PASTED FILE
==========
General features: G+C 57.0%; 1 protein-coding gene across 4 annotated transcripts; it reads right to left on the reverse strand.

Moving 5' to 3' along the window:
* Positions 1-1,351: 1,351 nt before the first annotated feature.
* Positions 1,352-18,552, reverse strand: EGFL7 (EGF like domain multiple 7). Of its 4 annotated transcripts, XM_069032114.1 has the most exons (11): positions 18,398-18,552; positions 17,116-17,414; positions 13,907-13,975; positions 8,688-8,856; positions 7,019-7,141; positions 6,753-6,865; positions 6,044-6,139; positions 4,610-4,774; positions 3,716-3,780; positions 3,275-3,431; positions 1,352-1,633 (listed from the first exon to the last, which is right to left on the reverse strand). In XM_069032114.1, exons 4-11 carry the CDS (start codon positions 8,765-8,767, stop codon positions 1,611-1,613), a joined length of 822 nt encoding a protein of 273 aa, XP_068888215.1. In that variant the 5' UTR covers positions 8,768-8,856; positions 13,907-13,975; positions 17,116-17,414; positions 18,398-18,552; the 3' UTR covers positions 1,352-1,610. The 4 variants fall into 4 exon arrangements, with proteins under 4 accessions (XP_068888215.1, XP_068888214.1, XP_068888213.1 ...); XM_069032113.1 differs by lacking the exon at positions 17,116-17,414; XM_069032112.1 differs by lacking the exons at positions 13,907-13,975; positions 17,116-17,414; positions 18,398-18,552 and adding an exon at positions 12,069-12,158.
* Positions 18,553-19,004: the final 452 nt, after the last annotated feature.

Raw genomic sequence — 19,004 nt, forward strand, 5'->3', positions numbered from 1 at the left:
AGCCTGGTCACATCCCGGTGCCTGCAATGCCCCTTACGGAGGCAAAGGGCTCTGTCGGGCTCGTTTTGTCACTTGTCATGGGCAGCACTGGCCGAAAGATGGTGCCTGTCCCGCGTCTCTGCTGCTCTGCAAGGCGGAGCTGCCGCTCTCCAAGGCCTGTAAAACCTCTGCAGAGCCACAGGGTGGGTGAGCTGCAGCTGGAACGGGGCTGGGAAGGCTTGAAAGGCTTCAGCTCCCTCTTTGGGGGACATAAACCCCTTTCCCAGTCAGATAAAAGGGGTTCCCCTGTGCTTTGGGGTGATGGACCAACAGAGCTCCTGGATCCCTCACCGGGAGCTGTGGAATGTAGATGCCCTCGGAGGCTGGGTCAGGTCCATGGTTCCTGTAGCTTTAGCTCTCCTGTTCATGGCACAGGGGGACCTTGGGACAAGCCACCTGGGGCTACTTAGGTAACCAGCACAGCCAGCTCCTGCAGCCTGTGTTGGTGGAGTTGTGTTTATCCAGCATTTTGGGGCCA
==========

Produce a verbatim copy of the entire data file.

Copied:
General features: G+C 57.0%; 1 protein-coding gene across 4 annotated transcripts; it reads right to left on the reverse strand.

Moving 5' to 3' along the window:
* Positions 1-1,351: 1,351 nt before the first annotated feature.
* Positions 1,352-18,552, reverse strand: EGFL7 (EGF like domain multiple 7). Of its 4 annotated transcripts, XM_069032114.1 has the most exons (11): positions 18,398-18,552; positions 17,116-17,414; positions 13,907-13,975; positions 8,688-8,856; positions 7,019-7,141; positions 6,753-6,865; positions 6,044-6,139; positions 4,610-4,774; positions 3,716-3,780; positions 3,275-3,431; positions 1,352-1,633 (listed from the first exon to the last, which is right to left on the reverse strand). In XM_069032114.1, exons 4-11 carry the CDS (start codon positions 8,765-8,767, stop codon positions 1,611-1,613), a joined length of 822 nt encoding a protein of 273 aa, XP_068888215.1. In that variant the 5' UTR covers positions 8,768-8,856; positions 13,907-13,975; positions 17,116-17,414; positions 18,398-18,552; the 3' UTR covers positions 1,352-1,610. The 4 variants fall into 4 exon arrangements, with proteins under 4 accessions (XP_068888215.1, XP_068888214.1, XP_068888213.1 ...); XM_069032113.1 differs by lacking the exon at positions 17,116-17,414; XM_069032112.1 differs by lacking the exons at positions 13,907-13,975; positions 17,116-17,414; positions 18,398-18,552 and adding an exon at positions 12,069-12,158.
* Positions 18,553-19,004: the final 452 nt, after the last annotated feature.

Raw genomic sequence — 19,004 nt, forward strand, 5'->3', positions numbered from 1 at the left:
AGCCTGGTCACATCCCGGTGCCTGCAATGCCCCTTACGGAGGCAAAGGGCTCTGTCGGGCTCGTTTTGTCACTTGTCATGGGCAGCACTGGCCGAAAGATGGTGCCTGTCCCGCGTCTCTGCTGCTCTGCAAGGCGGAGCTGCCGCTCTCCAAGGCCTGTAAAACCTCTGCAGAGCCACAGGGTGGGTGAGCTGCAGCTGGAACGGGGCTGGGAAGGCTTGAAAGGCTTCAGCTCCCTCTTTGGGGGACATAAACCCCTTTCCCAGTCAGATAAAAGGGGTTCCCCTGTGCTTTGGGGTGATGGACCAACAGAGCTCCTGGATCCCTCACCGGGAGCTGTGGAATGTAGATGCCCTCGGAGGCTGGGTCAGGTCCATGGTTCCTGTAGCTTTAGCTCTCCTGTTCATGGCACAGGGGGACCTTGGGACAAGCCACCTGGGGCTACTTAGGTAACCAGCACAGCCAGCTCCTGCAGCCTGTGTTGGTGGAGTTGTGTTTATCCAGCATTTTGGGGCCA